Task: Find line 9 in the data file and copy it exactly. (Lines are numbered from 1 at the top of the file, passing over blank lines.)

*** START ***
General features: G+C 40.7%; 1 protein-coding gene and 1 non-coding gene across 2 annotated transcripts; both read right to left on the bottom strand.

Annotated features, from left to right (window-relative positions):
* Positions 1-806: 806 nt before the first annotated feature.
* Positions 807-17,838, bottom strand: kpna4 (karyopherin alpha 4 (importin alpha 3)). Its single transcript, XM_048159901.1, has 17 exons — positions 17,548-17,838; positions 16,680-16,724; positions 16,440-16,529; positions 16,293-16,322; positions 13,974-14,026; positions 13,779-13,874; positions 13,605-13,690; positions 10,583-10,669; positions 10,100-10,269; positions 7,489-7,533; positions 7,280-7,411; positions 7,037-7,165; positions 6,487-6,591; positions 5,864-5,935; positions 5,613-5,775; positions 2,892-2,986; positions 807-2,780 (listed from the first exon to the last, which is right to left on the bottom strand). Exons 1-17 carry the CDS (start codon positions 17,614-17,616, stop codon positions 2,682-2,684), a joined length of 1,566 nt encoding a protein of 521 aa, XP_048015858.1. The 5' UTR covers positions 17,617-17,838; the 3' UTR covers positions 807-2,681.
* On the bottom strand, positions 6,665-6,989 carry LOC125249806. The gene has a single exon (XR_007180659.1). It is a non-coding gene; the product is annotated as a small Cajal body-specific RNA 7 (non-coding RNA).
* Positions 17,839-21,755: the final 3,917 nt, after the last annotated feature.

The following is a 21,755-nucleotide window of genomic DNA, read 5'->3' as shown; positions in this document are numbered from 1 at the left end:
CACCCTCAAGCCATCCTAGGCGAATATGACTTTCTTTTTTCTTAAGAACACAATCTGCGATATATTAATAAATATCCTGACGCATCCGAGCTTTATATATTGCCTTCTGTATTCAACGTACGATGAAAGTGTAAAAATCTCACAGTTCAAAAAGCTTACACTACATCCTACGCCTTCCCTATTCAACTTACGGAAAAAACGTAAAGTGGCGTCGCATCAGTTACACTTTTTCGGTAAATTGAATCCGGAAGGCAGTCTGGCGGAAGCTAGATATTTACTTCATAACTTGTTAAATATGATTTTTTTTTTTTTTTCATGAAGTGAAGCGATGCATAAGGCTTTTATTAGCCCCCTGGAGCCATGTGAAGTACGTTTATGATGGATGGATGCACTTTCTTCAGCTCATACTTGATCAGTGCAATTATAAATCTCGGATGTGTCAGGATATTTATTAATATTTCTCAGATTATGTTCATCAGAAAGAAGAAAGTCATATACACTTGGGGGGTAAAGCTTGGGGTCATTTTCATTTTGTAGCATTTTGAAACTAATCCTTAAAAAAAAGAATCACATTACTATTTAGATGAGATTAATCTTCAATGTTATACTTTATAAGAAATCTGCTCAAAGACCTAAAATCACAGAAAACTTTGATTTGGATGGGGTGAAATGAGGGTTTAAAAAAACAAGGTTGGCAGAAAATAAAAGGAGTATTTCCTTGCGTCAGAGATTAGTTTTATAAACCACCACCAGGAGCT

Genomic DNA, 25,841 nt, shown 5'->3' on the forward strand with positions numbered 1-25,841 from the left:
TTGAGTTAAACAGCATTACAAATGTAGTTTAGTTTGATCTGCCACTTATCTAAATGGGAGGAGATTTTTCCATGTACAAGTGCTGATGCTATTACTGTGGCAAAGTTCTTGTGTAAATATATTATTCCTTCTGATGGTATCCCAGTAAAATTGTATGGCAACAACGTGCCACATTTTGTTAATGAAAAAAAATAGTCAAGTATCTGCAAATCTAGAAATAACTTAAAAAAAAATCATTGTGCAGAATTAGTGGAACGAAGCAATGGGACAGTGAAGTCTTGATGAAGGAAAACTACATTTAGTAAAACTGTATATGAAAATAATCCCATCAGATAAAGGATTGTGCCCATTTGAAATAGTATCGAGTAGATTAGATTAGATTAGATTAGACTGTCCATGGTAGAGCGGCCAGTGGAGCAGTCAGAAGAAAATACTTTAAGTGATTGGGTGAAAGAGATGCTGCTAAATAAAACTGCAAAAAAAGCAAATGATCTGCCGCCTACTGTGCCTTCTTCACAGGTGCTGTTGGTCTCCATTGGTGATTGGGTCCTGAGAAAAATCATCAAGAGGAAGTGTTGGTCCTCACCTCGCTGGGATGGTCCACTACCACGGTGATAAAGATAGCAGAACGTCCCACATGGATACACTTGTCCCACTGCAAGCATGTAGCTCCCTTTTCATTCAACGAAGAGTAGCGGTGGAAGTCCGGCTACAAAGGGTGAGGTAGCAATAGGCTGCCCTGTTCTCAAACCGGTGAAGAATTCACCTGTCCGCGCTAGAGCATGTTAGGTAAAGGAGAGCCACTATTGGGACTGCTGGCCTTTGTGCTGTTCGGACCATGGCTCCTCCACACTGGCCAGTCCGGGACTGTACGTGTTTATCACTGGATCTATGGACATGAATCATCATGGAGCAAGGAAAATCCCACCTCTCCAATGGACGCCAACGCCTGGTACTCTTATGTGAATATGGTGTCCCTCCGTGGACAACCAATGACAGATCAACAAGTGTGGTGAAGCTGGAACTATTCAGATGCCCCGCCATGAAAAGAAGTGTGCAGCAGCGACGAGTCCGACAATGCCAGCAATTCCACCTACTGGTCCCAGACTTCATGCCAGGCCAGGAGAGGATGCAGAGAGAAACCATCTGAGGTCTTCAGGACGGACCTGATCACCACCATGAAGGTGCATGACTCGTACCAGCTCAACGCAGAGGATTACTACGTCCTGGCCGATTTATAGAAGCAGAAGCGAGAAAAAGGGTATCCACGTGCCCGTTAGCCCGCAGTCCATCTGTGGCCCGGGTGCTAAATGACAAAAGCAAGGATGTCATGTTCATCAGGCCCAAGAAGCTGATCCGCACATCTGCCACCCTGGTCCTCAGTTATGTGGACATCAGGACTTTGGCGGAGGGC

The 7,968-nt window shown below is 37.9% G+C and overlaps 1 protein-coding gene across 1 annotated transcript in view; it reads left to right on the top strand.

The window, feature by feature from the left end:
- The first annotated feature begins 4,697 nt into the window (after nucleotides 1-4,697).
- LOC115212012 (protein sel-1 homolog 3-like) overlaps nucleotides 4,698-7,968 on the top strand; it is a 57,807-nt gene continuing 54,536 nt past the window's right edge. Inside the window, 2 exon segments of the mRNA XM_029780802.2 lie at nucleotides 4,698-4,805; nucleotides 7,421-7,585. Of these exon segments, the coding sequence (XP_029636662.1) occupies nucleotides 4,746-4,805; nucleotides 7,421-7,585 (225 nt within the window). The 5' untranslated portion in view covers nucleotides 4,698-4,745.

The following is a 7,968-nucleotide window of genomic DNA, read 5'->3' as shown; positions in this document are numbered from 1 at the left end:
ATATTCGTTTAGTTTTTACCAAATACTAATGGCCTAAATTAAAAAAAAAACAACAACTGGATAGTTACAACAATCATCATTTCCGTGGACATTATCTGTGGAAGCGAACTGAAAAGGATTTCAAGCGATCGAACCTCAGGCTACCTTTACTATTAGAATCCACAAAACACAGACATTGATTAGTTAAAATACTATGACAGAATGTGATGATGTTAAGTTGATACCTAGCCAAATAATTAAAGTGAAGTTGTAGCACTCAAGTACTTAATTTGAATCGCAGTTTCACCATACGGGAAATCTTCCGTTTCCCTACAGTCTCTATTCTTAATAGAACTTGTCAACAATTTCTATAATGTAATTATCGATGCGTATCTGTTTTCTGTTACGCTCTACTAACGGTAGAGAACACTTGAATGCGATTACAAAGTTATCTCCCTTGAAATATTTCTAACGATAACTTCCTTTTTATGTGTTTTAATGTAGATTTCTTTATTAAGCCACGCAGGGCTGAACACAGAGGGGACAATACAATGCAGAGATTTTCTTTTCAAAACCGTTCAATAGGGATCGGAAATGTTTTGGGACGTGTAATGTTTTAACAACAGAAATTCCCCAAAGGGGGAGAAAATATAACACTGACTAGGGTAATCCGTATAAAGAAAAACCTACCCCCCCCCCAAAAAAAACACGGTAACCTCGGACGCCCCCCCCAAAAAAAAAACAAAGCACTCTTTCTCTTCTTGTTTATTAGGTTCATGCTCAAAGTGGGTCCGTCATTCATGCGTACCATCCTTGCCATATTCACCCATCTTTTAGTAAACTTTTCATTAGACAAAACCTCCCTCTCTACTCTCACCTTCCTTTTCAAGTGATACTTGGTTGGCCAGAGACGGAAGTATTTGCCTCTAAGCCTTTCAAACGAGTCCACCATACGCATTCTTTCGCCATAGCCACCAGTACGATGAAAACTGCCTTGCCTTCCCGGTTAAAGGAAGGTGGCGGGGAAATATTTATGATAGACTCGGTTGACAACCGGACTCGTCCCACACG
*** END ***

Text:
Genomic DNA, 25,841 nt, shown 5'->3' on the forward strand with positions numbered 1-25,841 from the left: